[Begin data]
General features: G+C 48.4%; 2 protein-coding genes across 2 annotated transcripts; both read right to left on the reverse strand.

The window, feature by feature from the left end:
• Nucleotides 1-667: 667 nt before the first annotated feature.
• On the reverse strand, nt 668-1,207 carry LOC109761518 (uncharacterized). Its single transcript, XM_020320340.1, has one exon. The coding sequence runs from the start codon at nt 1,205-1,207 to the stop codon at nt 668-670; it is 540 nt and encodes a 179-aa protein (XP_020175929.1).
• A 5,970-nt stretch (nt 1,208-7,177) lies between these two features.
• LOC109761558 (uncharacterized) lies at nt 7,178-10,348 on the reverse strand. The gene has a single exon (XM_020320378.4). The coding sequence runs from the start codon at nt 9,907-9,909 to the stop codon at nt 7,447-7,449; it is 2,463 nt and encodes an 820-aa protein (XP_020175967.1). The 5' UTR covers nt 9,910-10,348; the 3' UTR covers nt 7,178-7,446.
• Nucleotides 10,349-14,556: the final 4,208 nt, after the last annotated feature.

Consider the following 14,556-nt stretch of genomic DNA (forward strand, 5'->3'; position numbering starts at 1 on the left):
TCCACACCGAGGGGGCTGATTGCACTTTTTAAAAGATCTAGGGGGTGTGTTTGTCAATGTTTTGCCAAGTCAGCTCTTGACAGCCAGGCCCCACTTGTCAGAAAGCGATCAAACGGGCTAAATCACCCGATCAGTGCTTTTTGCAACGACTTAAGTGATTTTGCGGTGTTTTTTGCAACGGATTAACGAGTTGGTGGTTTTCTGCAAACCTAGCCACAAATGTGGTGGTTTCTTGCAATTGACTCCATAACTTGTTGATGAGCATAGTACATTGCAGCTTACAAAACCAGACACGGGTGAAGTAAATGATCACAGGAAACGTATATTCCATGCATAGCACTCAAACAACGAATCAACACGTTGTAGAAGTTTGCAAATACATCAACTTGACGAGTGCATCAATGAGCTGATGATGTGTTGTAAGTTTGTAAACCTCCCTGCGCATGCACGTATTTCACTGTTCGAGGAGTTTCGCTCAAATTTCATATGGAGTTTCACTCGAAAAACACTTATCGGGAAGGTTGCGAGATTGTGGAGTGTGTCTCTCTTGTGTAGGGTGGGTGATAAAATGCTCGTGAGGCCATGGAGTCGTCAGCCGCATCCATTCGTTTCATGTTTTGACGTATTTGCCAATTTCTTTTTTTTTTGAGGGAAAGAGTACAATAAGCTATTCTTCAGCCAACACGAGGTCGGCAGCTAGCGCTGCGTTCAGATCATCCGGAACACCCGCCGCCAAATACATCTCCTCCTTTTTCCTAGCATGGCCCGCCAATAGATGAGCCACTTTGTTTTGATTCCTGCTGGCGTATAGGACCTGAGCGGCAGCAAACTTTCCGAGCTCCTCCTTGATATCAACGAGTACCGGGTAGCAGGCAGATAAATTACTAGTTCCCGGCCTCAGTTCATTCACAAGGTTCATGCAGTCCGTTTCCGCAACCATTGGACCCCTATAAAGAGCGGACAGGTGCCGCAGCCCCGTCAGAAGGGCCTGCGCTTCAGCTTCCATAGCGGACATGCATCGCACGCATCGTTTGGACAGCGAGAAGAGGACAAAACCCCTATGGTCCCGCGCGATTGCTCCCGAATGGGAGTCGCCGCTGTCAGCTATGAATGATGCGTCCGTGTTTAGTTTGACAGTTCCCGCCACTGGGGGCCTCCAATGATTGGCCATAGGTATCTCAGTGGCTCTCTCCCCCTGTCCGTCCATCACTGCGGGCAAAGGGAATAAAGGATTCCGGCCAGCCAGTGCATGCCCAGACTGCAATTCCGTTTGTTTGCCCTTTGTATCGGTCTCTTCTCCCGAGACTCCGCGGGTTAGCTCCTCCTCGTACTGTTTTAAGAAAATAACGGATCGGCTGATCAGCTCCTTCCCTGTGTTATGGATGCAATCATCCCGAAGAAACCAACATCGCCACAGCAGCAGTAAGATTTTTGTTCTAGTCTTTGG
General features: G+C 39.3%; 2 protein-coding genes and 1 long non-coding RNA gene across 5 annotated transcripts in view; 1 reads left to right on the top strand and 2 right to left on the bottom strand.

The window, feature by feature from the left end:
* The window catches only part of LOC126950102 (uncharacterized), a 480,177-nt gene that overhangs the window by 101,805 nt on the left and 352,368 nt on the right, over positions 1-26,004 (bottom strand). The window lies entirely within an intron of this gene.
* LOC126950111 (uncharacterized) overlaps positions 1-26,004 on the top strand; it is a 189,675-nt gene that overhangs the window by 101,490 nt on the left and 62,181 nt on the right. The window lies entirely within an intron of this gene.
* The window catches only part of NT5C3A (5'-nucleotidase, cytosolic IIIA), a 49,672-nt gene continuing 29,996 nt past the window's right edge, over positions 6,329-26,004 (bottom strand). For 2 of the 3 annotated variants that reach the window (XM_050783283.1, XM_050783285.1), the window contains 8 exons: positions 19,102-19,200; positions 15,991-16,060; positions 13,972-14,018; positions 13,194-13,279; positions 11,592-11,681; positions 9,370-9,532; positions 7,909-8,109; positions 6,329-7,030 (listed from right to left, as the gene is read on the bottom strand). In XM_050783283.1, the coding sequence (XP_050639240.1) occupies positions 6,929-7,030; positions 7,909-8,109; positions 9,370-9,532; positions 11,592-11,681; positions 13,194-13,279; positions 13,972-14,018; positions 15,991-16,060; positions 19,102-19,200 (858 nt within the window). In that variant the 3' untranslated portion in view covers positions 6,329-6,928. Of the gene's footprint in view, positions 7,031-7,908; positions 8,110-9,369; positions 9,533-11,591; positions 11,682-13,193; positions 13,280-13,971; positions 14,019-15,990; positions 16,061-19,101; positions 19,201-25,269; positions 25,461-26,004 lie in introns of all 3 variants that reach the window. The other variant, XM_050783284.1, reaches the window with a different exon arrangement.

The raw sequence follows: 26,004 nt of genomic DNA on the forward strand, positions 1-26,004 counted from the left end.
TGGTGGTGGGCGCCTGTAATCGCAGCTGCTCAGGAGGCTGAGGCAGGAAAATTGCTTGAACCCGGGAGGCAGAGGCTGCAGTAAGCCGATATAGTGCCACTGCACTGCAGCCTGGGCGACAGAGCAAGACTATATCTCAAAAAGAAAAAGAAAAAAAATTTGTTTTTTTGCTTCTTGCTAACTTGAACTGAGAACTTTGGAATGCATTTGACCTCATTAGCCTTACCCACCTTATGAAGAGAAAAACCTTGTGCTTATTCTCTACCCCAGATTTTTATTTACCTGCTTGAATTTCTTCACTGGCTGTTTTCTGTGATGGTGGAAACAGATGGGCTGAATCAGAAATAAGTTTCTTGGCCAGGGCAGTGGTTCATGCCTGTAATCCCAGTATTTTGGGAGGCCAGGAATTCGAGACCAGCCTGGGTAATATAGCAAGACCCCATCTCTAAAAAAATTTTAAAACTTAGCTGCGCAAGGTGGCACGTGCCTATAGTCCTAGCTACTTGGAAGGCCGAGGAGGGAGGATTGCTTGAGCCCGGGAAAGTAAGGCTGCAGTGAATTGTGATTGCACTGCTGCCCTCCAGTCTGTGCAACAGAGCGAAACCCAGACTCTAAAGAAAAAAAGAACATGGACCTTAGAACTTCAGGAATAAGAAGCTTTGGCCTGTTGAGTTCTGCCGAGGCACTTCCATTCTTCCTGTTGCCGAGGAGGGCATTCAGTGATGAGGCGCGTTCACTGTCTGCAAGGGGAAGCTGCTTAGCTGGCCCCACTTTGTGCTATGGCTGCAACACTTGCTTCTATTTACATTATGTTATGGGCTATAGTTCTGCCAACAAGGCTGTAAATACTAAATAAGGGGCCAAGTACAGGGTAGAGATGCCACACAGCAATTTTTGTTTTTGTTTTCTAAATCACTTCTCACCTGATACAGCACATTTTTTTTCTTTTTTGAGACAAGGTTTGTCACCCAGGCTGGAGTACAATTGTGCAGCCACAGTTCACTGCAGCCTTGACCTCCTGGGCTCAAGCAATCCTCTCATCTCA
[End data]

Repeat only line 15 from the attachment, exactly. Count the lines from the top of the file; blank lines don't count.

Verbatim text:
The raw sequence follows: 26,004 nt of genomic DNA on the forward strand, positions 1-26,004 counted from the left end.